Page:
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Today, of course, is her feastday.

(But it’s Sunday – which takes precedence.)

In Aleteia today, I have a column that is basically an excerpt from the book Praying with the Pivotal Players and the sections on Catherine:

Blood. Some of us are wary of the sight of it or even repulsed, but in Catherine’s landscape, there is no turning away. The biological truth that blood is life and the transcendent truth that the blood of Christ is eternal life are deeply embedded in her spirituality. We see these truths in the Dialogue, in passages like the one above, and even in her correspondence.

For in her letters, Catherine usually begins by immediately setting the context of the message that is about to come:  Catherine, servant and slave of the servants of Jesus Christ, write to you in his precious blood….

The salutation is followed by a brief statement of her purpose, which, by virtue of Catherine’s initial positioning  of her words in the context of the life-giving blood of Jesus, bear special weight and authority: in his precious blood… desiring to see you a true servant….desiring to see you obedient daughters…desiring to see you burning and consumed in his blazing love…desiring to see you clothed in true and perfect humility….

In both the Dialogue and her letters, Catherine takes this fundamental truth about salvation – that it comes to us through the death, that is, the blood of Christ – and works with  it in vivid, startling ways. She meets the challenges of describing the agonies and ecstasies of the spiritual life with rich, even wild metaphors, and the redemptive blood of Christ plays its part here. For as she describes this life of a disciple, we meet Christ’s friends, followers, sheep, lovers as those drunk on his blood, inebriated. They are washed in the blood and they even drown in it:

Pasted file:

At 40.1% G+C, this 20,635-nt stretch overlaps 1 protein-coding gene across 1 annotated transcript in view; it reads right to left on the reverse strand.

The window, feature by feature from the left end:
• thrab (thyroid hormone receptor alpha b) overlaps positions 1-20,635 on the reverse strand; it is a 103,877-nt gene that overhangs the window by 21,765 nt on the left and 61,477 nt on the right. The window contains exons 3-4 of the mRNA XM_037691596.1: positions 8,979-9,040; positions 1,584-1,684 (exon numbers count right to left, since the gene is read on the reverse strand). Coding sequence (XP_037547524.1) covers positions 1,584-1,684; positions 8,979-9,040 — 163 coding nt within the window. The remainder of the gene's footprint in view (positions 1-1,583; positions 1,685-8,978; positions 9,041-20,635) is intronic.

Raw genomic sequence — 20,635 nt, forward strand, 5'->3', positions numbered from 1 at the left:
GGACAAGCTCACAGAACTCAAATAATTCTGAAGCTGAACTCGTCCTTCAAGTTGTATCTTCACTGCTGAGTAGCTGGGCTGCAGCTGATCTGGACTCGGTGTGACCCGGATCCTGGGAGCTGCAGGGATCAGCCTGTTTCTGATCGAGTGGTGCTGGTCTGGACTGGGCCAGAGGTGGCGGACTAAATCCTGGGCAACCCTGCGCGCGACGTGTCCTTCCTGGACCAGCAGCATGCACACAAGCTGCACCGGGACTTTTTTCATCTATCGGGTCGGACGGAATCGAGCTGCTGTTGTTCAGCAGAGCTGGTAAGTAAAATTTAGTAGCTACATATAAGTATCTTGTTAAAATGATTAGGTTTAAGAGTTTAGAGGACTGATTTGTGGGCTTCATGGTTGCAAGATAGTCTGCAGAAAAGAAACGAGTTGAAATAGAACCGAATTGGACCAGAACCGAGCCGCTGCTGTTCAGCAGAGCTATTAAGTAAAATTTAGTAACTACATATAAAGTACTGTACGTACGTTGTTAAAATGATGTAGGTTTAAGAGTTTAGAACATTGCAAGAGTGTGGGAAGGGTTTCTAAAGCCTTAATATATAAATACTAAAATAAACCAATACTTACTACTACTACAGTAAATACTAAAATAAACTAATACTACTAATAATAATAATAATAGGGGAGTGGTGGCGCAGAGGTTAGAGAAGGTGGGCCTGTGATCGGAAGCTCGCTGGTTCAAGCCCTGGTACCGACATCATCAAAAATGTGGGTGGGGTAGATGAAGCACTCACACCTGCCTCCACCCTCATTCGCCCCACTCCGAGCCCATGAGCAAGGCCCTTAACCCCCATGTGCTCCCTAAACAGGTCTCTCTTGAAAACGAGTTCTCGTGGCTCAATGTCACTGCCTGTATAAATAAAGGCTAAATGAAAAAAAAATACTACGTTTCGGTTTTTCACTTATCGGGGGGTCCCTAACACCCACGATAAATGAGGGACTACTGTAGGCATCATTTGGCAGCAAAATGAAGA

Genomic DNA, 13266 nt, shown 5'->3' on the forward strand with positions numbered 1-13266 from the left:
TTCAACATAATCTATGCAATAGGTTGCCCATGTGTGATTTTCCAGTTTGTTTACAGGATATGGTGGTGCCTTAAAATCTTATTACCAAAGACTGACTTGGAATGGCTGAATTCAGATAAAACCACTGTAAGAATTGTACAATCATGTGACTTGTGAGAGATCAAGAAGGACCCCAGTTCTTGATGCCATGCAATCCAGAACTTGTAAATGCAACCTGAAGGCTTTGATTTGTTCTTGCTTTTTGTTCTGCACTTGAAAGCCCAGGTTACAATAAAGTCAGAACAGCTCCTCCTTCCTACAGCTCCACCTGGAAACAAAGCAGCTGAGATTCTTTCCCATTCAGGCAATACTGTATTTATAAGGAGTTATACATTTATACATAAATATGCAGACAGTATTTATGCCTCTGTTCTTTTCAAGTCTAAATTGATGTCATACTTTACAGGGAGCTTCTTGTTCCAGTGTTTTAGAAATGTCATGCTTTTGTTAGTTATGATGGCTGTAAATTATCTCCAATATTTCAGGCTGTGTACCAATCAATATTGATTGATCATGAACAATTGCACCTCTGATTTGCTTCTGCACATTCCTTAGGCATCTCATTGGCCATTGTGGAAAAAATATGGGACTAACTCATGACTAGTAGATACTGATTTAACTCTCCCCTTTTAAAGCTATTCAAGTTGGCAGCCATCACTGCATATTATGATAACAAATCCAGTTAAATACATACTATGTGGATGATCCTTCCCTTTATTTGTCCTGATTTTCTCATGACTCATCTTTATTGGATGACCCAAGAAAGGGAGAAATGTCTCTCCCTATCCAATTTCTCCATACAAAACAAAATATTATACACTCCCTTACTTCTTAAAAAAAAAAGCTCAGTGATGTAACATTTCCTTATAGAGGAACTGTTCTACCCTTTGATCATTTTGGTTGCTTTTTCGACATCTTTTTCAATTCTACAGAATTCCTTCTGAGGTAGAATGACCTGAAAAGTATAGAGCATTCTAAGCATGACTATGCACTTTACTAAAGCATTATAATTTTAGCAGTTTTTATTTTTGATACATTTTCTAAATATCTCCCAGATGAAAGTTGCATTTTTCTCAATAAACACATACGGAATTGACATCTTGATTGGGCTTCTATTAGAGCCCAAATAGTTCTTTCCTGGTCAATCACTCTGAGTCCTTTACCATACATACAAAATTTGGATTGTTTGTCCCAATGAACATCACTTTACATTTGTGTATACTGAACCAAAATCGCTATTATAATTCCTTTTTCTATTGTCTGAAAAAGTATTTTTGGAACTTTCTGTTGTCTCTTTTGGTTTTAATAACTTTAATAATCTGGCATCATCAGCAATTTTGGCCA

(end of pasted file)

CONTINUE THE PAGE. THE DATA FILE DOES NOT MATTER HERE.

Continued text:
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In 2016, Siena was a part of our three weeks in Italy. It did not end up being the thoughtful pilgrimage day I had for years envisioned. We did not stay overnight there, but stopped for an afternoon on the way from our days in Sorano to Florence. And then it rained. Because of that, and because of restrictions on photography in many of the Catherine-related sites, my photos are limited…but here are some of them.

 

 

Oh, and of course, Catherine is also in the Loyola Kids Book of Saints.

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Also available here. 

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St. George is in the Loyola Kids Book of Saints.  The only part of the chapter that is online in any form is the last page, so I grabbed that and scanned the first page of the chapter from a copy – so take a look. In the first part of the chapter I try to strike the balance between what we think we know about George and the legendary material. But I also always try to respect the legendary material as an expression of a truth – here, the courage required to follow Christ. He’s in the section, “Saints are people who are brave.”

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More on the book. You can buy it online, of course, or at any Catholic bookseller – I hope. If they don’t have it, demand it!

amy welborn

 

Look for a new title in this series coming this summer! Details – title and cover – should be available soon. 

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— 1 —